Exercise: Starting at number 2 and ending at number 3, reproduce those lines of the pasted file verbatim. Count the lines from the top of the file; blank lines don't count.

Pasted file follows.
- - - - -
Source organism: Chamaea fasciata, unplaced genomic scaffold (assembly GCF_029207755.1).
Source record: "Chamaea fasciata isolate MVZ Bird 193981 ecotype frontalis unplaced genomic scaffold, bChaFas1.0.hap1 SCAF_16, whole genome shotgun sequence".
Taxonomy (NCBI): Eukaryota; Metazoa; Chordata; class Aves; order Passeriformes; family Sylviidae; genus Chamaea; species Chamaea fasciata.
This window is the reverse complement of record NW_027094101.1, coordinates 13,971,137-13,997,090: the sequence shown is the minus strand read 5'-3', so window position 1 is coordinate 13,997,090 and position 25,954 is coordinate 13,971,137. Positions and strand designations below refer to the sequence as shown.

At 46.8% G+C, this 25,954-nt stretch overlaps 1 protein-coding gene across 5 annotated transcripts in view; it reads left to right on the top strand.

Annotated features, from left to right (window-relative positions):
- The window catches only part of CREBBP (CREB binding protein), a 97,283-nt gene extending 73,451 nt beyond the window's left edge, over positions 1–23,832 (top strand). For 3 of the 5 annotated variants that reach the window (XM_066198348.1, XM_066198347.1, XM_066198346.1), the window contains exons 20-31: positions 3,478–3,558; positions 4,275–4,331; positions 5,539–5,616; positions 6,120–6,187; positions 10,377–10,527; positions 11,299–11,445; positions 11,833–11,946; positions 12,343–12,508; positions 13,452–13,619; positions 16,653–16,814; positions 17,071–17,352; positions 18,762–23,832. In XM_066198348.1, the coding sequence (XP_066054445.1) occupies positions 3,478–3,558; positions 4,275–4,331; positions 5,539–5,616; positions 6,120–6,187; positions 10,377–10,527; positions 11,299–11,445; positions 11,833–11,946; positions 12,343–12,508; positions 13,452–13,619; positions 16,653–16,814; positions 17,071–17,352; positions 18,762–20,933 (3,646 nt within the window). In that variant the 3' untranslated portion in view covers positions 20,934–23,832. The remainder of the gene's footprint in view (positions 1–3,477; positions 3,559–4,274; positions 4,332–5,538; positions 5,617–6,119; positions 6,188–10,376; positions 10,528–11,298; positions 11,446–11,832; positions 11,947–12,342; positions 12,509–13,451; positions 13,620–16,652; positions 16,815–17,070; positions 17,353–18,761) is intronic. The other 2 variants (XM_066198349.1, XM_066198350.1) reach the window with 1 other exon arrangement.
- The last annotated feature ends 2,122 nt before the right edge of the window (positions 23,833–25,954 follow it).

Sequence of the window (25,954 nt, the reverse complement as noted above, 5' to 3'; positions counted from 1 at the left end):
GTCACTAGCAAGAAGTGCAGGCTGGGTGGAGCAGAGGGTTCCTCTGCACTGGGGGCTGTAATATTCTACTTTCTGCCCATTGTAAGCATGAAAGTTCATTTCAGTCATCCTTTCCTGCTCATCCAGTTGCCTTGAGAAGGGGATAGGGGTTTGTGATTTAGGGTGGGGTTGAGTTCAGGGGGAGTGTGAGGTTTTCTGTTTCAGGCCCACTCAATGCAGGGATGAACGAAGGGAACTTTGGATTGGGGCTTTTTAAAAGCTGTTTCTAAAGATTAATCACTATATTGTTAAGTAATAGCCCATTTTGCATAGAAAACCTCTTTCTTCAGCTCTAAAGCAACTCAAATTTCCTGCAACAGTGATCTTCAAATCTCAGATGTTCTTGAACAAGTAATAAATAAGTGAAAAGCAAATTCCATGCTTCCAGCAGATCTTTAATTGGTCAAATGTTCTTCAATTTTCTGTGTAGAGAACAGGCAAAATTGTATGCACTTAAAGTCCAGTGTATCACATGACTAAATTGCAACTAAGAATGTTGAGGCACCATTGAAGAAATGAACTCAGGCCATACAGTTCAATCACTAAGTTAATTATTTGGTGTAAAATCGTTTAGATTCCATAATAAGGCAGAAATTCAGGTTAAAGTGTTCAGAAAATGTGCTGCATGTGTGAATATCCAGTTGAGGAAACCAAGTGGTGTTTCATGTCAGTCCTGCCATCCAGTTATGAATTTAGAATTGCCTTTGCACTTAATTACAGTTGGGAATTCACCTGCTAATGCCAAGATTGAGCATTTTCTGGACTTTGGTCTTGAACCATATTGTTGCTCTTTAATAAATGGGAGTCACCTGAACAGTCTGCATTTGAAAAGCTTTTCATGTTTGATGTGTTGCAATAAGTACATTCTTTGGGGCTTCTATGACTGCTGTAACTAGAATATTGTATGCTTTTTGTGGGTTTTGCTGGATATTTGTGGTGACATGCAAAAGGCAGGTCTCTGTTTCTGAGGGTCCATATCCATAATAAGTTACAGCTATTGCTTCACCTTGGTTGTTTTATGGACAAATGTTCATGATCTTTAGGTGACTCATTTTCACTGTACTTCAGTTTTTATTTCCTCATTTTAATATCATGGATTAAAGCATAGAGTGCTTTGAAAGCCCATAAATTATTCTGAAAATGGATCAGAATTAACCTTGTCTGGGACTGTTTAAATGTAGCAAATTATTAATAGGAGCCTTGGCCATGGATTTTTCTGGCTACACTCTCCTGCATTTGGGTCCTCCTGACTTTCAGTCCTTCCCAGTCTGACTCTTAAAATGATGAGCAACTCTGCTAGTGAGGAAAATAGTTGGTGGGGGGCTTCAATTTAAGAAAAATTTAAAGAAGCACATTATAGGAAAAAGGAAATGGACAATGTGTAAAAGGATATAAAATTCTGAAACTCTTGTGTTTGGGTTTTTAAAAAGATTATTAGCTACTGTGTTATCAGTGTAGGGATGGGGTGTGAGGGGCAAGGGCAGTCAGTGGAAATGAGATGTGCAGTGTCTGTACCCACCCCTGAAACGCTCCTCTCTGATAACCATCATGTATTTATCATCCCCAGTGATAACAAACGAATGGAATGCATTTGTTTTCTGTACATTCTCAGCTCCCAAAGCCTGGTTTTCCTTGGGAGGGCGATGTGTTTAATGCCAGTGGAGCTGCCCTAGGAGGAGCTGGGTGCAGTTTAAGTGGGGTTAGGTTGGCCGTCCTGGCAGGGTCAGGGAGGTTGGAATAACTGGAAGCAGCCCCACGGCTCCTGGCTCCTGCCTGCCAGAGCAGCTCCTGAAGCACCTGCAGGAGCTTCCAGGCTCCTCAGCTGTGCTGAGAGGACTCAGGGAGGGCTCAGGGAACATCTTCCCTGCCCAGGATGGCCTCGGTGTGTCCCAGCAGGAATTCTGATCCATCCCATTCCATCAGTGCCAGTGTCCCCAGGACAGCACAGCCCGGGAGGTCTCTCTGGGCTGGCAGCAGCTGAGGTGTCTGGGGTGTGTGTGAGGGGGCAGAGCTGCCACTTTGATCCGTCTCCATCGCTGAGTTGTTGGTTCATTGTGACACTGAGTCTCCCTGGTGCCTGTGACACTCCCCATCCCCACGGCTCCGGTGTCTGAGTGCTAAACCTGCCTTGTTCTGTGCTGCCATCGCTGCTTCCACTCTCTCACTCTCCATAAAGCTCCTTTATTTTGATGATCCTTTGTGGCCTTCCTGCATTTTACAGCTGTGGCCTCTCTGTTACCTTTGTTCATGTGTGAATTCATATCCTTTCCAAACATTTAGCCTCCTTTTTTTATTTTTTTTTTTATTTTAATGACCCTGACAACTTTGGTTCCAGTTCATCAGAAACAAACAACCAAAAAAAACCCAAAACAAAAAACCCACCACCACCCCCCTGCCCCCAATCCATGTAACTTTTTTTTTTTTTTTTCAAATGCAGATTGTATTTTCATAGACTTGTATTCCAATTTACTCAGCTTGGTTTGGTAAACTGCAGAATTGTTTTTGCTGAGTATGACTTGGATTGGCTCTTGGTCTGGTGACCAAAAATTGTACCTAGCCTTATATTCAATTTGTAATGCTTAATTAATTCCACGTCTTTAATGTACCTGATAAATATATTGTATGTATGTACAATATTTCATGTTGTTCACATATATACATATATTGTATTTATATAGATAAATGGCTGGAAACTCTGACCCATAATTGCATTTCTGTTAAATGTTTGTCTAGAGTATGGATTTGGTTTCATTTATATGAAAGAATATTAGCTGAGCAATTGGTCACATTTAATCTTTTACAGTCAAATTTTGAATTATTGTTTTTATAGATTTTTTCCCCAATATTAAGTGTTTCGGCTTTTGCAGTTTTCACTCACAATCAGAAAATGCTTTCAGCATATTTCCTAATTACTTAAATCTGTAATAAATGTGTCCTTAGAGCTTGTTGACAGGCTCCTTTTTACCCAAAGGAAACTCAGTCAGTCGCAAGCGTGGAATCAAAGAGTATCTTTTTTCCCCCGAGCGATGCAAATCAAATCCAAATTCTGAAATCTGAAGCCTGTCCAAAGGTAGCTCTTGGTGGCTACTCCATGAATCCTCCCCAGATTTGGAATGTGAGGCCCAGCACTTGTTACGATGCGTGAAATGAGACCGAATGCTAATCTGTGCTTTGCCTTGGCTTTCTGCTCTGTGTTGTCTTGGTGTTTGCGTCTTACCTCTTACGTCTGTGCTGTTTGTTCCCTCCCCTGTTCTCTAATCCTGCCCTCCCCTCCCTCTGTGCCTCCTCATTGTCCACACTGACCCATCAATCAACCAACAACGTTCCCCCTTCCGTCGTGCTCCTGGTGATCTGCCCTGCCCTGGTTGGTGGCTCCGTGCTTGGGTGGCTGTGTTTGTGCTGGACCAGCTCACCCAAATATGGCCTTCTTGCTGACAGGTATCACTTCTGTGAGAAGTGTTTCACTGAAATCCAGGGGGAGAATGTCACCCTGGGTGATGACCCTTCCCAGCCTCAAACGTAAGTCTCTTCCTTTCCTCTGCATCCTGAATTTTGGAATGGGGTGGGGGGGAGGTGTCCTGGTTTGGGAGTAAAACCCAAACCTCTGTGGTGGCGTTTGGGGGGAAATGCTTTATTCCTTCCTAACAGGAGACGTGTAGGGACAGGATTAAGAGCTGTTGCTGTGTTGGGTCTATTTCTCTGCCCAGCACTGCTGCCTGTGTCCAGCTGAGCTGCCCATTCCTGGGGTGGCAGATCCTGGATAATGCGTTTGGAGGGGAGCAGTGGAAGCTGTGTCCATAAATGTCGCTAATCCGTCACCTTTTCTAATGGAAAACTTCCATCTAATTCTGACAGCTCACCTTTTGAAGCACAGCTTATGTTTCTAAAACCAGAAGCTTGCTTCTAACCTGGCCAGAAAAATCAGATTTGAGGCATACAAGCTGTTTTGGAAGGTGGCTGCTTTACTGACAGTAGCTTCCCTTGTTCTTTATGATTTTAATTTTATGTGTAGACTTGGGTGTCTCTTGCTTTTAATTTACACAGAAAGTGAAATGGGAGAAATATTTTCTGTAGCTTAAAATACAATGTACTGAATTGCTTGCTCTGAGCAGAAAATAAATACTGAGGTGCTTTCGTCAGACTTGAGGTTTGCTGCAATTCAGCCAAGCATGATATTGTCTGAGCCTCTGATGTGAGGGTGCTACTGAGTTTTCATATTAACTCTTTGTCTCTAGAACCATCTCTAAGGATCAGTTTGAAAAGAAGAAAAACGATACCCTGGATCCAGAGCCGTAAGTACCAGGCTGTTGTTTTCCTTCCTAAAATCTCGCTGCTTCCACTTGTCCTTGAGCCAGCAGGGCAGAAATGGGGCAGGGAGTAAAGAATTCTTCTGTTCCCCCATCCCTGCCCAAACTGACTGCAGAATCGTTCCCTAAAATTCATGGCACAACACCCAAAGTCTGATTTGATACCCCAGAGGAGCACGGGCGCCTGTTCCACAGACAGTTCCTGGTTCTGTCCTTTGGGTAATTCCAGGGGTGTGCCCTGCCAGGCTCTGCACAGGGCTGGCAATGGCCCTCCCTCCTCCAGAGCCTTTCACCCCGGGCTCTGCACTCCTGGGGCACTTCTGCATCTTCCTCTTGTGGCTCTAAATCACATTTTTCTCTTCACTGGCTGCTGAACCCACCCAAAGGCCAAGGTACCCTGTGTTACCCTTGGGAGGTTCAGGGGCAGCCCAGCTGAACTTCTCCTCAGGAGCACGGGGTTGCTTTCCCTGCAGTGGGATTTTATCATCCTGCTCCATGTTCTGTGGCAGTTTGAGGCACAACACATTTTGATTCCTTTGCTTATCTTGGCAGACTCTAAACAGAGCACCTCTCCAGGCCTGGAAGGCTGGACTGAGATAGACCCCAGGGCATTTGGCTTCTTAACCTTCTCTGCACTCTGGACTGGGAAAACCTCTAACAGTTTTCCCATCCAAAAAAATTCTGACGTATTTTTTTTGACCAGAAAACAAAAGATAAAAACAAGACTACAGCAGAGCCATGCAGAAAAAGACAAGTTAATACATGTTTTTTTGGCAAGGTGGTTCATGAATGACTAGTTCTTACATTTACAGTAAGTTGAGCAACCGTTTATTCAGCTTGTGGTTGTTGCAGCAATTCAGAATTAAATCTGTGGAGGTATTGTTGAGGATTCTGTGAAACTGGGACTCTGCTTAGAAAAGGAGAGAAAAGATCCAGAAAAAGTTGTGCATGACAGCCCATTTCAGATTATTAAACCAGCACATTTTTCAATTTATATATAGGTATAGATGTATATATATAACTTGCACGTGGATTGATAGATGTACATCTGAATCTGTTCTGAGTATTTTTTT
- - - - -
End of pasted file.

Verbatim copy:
Source record: "Chamaea fasciata isolate MVZ Bird 193981 ecotype frontalis unplaced genomic scaffold, bChaFas1.0.hap1 SCAF_16, whole genome shotgun sequence".
Taxonomy (NCBI): Eukaryota; Metazoa; Chordata; class Aves; order Passeriformes; family Sylviidae; genus Chamaea; species Chamaea fasciata.